When Dana Hanson was a junior at the University of Iowa, she began to consider going into teaching. Though people had always told her that she’d be great with kids, she decided teaching could be her career after hearing a Teach for America (TFA) recruiter talk about the achievement gap and the gross inequities in public schools.
Hanson applied for the TFA program in her junior year and wasn’t accepted. The next year, she applied to TFA again, and also to the teaching program at the University of Minnesota. She was accepted at both, and chose the TFA route because it meant getting a job immediately and not having to go further into student debt.
After graduation, she moved to Mississippi, where she participated in a five-week training program with 700-800 other TFA students. She’d wake up at five, eat breakfast, catch a bus to her “placement site,” leave by mid afternoon, get dinner and then take additional classes. Evenings were spent on lesson planning and waiting in line for the copy machine. In addition to the trying schedule, there was a mosquito problem in the building.
“During the training period I was sobbing,” Hanson said. “It was very taxing mentally and emotionally.” After the five-week summer institute, she was assigned to a school in Indianola, Mississippi, a town with one of the highest teen pregnancy rates in the country, a high obesity rate, and an extremely poor population.
The town is about 60 percent African American, and the school Hanson was assigned was nearly 100 percent African American, with only two non- African American students. About a third of the teachers at the school were TFA teachers, and all of them were white, Hanson said. A couple dropped out mid-year, but that’s about the same turnover rate as the regular teachers, she said.
Gentry, the school where she taught, was among the bottom 10 schools in Mississippi, which was one of the bottom states in the country in terms of achievement. Gentry was a turnaround school, which meant they were on an improvement plan and had hired a consultant.
“People can turn their backs on an area of the country that is so destitute and so broken,” she said.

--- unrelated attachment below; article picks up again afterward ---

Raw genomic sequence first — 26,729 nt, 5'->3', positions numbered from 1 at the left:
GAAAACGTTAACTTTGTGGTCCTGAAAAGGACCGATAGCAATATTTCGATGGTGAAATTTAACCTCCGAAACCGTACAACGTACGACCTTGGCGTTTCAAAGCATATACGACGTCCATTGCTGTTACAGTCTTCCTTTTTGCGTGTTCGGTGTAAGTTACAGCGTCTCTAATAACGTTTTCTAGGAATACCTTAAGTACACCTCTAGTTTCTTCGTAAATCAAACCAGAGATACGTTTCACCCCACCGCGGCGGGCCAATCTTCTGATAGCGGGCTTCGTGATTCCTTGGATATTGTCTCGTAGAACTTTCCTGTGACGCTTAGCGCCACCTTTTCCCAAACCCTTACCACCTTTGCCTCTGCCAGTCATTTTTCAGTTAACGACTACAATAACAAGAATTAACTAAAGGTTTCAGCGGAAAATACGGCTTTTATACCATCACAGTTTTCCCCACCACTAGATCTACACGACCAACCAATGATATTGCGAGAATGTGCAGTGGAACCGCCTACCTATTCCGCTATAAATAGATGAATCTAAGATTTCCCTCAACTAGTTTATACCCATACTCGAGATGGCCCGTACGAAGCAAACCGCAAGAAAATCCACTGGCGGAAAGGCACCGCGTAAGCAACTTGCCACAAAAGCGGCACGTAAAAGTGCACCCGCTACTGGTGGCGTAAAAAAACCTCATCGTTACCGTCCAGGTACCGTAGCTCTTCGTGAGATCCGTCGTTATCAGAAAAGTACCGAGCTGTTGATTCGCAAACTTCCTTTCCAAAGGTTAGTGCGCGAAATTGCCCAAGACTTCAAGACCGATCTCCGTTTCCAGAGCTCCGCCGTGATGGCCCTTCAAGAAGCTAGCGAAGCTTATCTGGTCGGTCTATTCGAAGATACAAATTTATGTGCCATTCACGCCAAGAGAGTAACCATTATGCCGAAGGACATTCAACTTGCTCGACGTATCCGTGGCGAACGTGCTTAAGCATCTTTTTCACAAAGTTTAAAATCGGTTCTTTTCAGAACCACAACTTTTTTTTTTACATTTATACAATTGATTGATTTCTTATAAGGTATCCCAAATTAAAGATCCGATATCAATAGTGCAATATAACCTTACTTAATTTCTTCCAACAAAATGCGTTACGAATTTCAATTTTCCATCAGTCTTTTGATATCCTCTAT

That first year was really hard. “You wind up screaming at kids,” she said. “You learn what works and what doesn’t.” About once a month, she would attend Saturday professional development sessions, where she would get individual and group help on her teaching material.
Though the nature of the program is “pretty sink or swim,” and she has friends who quit, Hanson said she doesn’t know if it’s that different from anyone’s first year of teaching. She feels the mission of the organization is grounded in something positive. “It is flawed in many ways, but they are right on track in that if the system isn’t working for everyone, it’s not really working,” she said.
For example, there was one non-TFA teacher at Gentry who was convinced that the kids couldn’t learn. “That’s a trap that some teachers fall into,” she said, contrasting that teacher’s attitude with TFA’s emphasis on the belief that all kids can learn.
By the end of the first year, Hanson felt she was getting more of a handle on things. The second year, she said, was really positive overall.
After completing her two years in 2010, Hanson was asked to stay by Gentry’s principal. She considered it, but decided to come back to Minnesota where her family lives, even though she had heard that it would be tough getting her standard five-year license transferred.
Hanson described the process of getting her license transferred as a “murky battle.” She looked at the Board of Teaching website, and there were no clear answers. Even though Minnesota has passed laws authorizing alternative licenses, all of the pathways that were available required classroom credit. “The Board of Teaching has been reprehensibly bad at communicating,” she said.
Even though legally there needs to be a pathway in place, practically, the options include getting a provisional license which you can renew for three years while you attend courses at the University of Minnesota or another school. People like Hanson and others who already have two years of teaching experience, are basically told they have to start over. Hanson received $11,000 in Americorps funding, but getting into a licensure program costs around $15,000.
Hanson feels that more communication between universities and the TFA program would be a good thing. She wishes that the organization could be more up front about the opportunities after you complete the program. “Just because you go through this training, doesn’t mean you can teach in your home state,” she said. “It feels like a total stand still in your career.”
While TFA has problems, and could improve communications with universities, Hanson questions many who criticize Teach for America. She suggests their complaints are more about anger at “calling attention to ugly things in education in Minnesota.”
“It’s good that Minnesota has standards about who can teach, it’s good to scrutinize a program like Teach for America,” Hanson said, “but all the conversation around this has nothing to do with students.”
Reporting for this article supported in part by Bush Foundation.